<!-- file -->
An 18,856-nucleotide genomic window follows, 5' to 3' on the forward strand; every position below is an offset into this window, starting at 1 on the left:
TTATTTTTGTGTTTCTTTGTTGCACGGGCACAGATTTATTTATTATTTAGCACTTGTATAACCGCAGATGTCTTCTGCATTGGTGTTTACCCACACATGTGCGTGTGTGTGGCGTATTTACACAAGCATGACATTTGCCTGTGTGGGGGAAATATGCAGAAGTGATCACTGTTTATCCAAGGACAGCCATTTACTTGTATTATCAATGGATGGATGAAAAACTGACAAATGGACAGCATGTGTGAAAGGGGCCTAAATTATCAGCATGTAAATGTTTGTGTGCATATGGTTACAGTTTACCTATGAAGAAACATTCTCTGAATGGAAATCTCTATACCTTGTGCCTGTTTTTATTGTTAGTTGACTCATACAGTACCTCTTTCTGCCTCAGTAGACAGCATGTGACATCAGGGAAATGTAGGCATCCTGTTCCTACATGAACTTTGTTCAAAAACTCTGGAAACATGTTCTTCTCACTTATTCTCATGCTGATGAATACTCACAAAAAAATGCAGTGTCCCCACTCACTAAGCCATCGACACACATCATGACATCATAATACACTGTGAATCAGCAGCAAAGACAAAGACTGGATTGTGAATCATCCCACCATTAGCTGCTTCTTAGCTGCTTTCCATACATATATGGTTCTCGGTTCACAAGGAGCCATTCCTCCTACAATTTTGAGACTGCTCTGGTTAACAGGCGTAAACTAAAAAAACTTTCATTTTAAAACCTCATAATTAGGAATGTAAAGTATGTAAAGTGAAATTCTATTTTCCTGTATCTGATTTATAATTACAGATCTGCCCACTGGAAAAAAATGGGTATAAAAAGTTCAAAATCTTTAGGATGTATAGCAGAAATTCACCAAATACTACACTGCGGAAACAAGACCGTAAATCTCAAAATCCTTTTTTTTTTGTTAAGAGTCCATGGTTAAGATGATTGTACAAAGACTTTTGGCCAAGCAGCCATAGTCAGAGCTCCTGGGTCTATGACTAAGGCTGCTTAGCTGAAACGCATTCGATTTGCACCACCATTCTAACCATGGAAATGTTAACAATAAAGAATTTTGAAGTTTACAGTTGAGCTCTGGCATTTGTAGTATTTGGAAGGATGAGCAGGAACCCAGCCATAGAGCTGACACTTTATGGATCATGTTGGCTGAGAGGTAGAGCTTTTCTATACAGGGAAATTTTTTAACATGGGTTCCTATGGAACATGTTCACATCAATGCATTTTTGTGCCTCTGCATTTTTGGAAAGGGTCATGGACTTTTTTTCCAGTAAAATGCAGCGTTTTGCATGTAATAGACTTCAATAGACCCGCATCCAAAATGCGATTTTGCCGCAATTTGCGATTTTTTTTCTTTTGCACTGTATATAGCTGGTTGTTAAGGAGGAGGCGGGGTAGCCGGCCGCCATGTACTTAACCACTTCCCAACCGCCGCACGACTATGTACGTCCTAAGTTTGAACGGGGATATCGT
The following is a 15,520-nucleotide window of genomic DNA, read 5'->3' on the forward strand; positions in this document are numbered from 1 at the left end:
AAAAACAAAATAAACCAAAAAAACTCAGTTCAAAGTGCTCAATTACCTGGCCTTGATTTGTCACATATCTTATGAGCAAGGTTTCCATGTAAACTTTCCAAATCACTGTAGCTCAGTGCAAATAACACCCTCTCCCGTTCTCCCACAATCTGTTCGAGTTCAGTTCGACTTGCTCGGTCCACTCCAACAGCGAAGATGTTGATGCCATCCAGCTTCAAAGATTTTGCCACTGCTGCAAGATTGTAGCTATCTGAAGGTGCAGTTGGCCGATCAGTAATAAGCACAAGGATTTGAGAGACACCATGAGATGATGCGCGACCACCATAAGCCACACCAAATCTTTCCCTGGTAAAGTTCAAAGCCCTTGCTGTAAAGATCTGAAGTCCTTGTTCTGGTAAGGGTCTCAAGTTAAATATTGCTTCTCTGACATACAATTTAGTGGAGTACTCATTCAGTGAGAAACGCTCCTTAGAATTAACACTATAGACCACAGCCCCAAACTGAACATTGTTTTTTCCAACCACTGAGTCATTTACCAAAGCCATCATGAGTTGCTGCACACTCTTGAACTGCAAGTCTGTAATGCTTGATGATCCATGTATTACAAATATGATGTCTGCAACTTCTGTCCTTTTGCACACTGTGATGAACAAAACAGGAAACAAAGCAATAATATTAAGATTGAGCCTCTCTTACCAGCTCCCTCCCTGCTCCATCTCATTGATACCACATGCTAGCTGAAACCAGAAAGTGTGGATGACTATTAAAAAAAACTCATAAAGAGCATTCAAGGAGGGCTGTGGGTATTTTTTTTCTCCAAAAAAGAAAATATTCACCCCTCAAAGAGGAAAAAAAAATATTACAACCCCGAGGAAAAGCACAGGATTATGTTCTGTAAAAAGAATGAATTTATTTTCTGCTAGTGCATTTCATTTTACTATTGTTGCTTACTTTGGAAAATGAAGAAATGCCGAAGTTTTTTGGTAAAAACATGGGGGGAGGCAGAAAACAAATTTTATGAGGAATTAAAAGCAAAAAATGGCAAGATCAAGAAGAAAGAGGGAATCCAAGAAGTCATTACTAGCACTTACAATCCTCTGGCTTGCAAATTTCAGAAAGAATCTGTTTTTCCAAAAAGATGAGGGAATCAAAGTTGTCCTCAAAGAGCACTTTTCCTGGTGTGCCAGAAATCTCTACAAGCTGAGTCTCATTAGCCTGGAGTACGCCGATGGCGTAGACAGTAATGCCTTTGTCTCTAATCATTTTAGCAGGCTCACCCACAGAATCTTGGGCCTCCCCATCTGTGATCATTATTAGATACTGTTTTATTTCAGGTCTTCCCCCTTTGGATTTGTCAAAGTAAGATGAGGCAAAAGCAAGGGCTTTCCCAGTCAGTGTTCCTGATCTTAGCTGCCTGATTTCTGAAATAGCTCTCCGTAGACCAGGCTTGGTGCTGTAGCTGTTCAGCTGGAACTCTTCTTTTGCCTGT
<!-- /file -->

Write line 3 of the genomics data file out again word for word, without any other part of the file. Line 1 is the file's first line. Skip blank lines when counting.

The following is a 15,520-nucleotide window of genomic DNA, read 5'->3' on the forward strand; positions in this document are numbered from 1 at the left end: